I read Up a Road Slowly by Irene Hunt during the last readathon. I always look for the shorter, easier reads to keep me motivated. This was such a fabulous choice! It was a well deserved Newbury winner in 1967, and I will definitely be recommending it to all the juvenile/children’s book lovers I know. It is awesome how much relevance it still holds for today’s readers.
At the beginning of Up a Road Slowly, Julie’s mother dies. It is decided that she will go live with her Aunt Cordelia, a spinster schoolteacher that lives out in the boonies. This section reminded me a lot of something L.M. Montgomery would write (think Anne of Green Gables and Emily of New Moon). Julie had to get used to living in a different place and starting at a different school – you know the drill. Also, speaking of Anne Shirley, Julie totally punched a guy when he tried to kiss her! YOU GO GIRL.
There is so much young girl angst and melodrama as Up a Road Slowly progresses – Julie is pretty self-centered as all girls are, and makes some majorly bone-headed moves. Irene Hunt definitely nailed the realistic coming of age portrayal. The story starts when she is 7 and ends when she is 18 – so there definitely is a lot of character growth and development packed into the story.
The family dynamics that are explored were also great – from the evolution of Julie’s relationship with her aunt to the way she interacts with her father and deals with him remarrying. There is also (very light) romance. From the losers she winds up dating to the DUH IT WAS ALWAYS YOU guy that was waiting for her all along. Sigh, it reminded me very much of the love of my life. (Gilbert Blythe is his name, perhaps you’ve heard of him?)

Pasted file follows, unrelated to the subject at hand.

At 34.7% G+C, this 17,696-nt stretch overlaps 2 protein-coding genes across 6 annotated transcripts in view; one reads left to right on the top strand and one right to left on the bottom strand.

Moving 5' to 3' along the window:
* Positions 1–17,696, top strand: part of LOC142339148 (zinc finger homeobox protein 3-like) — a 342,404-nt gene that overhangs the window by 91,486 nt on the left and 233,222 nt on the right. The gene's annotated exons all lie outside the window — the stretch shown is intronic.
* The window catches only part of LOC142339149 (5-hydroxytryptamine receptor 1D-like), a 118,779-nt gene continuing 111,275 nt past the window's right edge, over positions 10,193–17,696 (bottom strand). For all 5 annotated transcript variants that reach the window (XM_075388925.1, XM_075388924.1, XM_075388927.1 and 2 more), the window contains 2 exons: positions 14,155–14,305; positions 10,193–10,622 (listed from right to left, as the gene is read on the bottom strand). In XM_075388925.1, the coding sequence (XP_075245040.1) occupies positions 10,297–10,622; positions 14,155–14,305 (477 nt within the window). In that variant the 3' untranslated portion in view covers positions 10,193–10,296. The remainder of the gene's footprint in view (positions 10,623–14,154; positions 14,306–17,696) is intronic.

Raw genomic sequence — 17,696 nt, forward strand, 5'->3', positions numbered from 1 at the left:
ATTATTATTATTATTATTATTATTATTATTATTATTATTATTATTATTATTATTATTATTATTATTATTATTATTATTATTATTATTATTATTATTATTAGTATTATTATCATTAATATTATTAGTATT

Also, I was extremely impressed with the ending. It wasn’t some saccharine HEA moonbeams and flowers deal – it was actually fairly open ended. Sometimes that bothers me, but in this case? I was thrilled.
One last thing – this quote you guys. WOW:
“In another minute, though, I had forgotten everything about me as Mrs. Eltwing poised her hands above the keys and then struck them as if in a wild fury. Waves of music crashed throughout the rooms of the old house, mountains began to shake and comets to fall under her hands while I could imagine tidal waves rolling in and the wind uprooting trees and sending ships spinning to the bottom of the sea. Then as my heart seemed almost ready to burst with the tumult, her music suddenly subsided and the sky became bright; the storm was over. The melody had become quiet, but it was not happy; it seemed to cry as if some lonely soul walked over the earth and mourned the ravages that Nature had committed.”
To Sum It Up:
- Julie, the MC, constantly reminded me of some of my favorite L.M. Montgomery reads – definitely great for Anne and Emily fans!
- An actual family you guys – in YA! From an awesome aunt to an undemonstrative but caring father, I was very happy with their major presence in the story.
- A super cute love story extremely reminiscent of Anne Shirley and Gilbert Blythe? YES. ALWAYS YES.